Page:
With the help of $113,640 from the Utah Economic Development Board, a center of excellence for pyrometallurgical technology has been established at the University of Utah Department of Metallurgy and Metallurgical Engineering to find a modern smelting process for Kennecott Utah Copper.

The announcement came Friday during a State Capital press conference attended by Gov. Norm Bangerter; U. of U. President Chase Peterson; Frank Joklik, president of BP Minerals America, Kennecott's parent company; and Milton Wadsworth, dean of the College of Mines and Minerals.Kennecott has committed $120,000 for the first year of the study and will provide additional money as necessary if the study shows promise, according to a company spokesman.

The company currently is in the final stages of a $400 million modernization project for getting the ore out of the open-pit mine and to the concentrator, but the refining and smelter process is 50 years old. Wadsworth said the study is designed to create "world-leading smelting operations from high technology input."

Commenting on the study, Dr. Lynn Blake, director of the state's Centers of Excellence Program, said, "This new center could help insure that the state's copper industry continues to be a strong component of Utah's economy."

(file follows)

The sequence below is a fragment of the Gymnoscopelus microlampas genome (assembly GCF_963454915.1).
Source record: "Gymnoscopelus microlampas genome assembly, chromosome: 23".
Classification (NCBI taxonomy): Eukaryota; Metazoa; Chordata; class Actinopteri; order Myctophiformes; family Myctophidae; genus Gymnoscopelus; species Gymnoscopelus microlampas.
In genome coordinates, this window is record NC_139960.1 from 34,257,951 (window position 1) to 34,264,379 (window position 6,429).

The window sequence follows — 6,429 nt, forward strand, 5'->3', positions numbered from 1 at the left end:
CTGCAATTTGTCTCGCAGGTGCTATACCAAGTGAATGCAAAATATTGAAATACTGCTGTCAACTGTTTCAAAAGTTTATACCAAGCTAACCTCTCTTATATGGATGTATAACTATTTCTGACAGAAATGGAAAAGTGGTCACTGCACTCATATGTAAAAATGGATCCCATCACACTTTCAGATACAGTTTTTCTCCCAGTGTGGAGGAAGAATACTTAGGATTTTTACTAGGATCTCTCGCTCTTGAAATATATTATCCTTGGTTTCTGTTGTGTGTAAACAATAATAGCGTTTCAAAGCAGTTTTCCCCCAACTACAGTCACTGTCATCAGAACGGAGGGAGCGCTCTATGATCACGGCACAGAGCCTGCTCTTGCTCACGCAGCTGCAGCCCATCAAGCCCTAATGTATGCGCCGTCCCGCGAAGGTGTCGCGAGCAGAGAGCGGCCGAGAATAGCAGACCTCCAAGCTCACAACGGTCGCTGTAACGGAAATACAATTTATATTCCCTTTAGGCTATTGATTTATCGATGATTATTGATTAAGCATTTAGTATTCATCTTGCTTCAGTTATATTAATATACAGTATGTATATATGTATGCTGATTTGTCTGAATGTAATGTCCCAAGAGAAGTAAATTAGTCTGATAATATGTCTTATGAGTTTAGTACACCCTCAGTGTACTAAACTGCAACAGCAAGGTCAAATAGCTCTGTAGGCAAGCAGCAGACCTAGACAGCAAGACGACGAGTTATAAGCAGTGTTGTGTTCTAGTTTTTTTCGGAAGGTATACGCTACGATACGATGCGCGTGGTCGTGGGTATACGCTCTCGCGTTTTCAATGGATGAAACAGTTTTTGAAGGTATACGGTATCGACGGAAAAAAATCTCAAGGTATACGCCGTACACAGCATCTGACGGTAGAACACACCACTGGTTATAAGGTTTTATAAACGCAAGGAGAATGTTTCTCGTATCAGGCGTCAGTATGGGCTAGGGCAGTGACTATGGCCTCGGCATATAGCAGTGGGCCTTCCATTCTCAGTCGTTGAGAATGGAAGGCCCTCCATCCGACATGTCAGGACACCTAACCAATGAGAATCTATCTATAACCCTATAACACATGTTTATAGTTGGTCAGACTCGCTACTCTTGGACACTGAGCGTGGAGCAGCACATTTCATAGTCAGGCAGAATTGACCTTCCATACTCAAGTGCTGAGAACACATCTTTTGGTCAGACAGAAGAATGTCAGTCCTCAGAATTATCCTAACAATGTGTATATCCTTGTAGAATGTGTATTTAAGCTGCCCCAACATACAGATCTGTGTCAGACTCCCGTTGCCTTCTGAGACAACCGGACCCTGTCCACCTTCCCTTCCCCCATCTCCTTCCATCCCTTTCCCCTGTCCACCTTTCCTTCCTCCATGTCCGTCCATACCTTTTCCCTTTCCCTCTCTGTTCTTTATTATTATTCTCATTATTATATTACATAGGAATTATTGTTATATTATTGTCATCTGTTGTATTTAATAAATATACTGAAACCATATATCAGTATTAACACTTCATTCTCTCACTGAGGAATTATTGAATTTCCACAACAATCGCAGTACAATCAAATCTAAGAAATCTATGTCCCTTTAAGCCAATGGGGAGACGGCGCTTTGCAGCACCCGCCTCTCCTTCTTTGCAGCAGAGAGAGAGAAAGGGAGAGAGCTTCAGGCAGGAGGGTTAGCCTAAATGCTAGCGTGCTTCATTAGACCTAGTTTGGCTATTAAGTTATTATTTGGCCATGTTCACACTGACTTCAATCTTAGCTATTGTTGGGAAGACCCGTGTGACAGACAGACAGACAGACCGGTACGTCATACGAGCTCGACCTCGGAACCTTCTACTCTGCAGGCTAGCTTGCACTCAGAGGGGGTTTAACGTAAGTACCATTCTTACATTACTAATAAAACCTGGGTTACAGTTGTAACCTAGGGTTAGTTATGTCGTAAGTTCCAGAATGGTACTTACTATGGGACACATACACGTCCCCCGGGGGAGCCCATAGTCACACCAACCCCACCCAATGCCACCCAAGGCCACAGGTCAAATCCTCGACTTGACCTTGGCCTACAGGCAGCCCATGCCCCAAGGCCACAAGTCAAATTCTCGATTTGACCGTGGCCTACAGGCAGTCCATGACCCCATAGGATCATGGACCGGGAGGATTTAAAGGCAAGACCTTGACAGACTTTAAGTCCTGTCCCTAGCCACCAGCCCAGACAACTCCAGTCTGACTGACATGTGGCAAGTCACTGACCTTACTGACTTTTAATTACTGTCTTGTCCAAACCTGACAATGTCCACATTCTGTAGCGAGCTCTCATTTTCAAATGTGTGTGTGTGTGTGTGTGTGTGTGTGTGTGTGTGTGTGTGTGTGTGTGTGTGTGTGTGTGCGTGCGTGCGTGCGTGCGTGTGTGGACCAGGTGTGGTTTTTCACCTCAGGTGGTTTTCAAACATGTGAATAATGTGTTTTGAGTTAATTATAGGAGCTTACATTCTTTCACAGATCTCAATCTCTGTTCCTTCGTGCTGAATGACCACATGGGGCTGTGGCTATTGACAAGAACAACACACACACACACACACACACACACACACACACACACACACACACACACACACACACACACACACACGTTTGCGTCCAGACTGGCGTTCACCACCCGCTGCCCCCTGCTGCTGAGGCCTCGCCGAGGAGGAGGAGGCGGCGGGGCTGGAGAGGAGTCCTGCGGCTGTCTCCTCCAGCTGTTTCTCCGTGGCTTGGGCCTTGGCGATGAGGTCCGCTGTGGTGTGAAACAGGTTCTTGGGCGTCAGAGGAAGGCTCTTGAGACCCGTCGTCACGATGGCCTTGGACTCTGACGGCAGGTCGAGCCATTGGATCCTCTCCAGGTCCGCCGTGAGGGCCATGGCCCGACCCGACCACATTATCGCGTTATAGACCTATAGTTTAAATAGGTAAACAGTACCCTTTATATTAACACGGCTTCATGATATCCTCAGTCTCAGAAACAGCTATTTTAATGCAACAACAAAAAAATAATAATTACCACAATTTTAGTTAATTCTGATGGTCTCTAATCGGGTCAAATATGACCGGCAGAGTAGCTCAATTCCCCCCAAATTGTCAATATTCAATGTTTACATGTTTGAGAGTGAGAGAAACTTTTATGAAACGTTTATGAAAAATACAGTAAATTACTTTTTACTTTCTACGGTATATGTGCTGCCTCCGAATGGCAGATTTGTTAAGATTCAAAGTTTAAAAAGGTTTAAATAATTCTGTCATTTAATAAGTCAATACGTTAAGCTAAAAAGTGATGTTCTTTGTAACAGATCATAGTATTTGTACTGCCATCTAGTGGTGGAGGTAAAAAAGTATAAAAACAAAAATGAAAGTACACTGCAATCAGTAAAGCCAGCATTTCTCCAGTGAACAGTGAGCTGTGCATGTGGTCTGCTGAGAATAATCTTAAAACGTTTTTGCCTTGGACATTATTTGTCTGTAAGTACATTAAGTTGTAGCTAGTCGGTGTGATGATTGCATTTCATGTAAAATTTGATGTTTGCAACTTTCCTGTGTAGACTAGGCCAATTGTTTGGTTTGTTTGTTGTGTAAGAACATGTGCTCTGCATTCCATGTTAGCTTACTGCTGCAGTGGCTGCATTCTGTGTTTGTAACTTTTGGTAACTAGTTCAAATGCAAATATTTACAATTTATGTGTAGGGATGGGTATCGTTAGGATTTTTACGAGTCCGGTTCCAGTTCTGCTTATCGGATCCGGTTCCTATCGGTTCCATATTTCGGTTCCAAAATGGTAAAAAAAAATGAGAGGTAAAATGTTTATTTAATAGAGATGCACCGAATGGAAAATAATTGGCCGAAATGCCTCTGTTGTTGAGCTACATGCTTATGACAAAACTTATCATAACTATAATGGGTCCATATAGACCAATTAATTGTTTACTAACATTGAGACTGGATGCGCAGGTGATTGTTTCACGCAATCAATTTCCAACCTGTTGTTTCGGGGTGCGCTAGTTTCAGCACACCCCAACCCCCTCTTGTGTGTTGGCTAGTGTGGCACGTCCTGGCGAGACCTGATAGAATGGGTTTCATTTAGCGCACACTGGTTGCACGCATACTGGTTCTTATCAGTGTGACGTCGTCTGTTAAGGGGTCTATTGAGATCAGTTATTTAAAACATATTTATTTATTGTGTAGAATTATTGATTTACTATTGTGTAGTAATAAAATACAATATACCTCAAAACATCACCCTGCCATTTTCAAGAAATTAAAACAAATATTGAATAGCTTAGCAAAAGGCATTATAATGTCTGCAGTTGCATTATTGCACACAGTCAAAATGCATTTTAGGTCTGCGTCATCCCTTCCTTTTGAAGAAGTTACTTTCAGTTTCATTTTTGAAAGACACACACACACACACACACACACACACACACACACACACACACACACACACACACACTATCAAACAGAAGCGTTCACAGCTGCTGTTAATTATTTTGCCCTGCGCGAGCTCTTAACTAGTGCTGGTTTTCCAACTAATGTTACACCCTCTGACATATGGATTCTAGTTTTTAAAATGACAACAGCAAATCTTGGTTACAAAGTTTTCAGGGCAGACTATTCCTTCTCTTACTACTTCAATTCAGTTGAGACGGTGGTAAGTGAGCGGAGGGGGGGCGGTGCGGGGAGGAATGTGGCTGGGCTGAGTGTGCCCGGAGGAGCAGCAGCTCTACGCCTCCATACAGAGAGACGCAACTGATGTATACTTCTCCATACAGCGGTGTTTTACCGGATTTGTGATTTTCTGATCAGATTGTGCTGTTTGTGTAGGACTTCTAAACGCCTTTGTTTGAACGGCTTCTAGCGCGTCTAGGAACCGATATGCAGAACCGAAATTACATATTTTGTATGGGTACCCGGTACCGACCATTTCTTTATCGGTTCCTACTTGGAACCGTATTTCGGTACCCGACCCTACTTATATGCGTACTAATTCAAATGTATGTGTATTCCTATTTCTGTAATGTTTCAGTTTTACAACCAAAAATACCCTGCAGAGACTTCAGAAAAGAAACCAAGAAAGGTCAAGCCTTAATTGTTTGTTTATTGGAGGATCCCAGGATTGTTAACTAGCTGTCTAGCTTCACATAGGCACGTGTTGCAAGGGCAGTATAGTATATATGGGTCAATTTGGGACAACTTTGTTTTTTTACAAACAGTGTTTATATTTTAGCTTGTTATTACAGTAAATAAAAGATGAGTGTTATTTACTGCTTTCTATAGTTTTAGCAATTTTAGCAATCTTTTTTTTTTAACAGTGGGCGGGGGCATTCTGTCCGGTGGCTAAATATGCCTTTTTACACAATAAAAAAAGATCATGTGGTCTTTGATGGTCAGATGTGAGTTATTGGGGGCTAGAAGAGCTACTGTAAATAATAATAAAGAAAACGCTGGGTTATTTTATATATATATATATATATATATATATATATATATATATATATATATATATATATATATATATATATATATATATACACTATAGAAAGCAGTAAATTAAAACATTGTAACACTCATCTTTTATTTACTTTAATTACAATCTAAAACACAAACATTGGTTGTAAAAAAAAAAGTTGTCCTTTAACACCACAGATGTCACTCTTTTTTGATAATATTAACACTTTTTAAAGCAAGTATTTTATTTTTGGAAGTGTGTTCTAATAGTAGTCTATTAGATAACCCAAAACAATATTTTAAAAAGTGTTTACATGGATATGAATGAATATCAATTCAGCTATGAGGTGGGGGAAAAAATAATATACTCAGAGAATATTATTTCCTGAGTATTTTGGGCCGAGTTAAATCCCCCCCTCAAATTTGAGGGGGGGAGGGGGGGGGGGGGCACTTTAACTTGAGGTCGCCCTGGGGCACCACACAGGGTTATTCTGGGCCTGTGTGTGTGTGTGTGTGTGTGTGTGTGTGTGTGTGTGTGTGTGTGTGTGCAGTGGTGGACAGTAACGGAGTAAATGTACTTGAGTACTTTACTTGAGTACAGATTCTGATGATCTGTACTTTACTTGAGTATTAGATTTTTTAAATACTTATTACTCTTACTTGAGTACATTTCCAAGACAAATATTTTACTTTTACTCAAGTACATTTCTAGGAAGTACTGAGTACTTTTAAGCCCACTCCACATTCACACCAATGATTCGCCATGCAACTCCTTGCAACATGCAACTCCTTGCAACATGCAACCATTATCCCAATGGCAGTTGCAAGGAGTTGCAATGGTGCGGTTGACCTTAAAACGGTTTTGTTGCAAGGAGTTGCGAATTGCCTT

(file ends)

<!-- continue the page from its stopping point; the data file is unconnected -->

Wadsworth, who will be the center's project coordinator, said the result of the study could lead to a sharply increased efficiency in the smelting process and at the same time protect the environment. If the project proves successful, Utah could lead the world in the efficiency of copper production in economic and environmental terms, he said.

Dr. H. Y. Sohn, professor of metallurgy and metallurgical engineering and an expert in high temperature smelting processes, will be the principal investigator for the center's first project. Dr. Paul E. Queneau, visiting professor of metallurgical engineering and professor emeritus of engineering at Dartmouth College, also will be involved in the project.

The project will be conducted under the auspices of the department and the Utah Mining and Mineral Resources Research Institute. BP Minerals engineers and university faculty will comprise a steering committee and meet quarterly to evaluate the progress on the project.

The oxygen pyrometallurgy process, already being used in the processing of lead and steel, is believed to have application in the copper industry, Wadsworth said.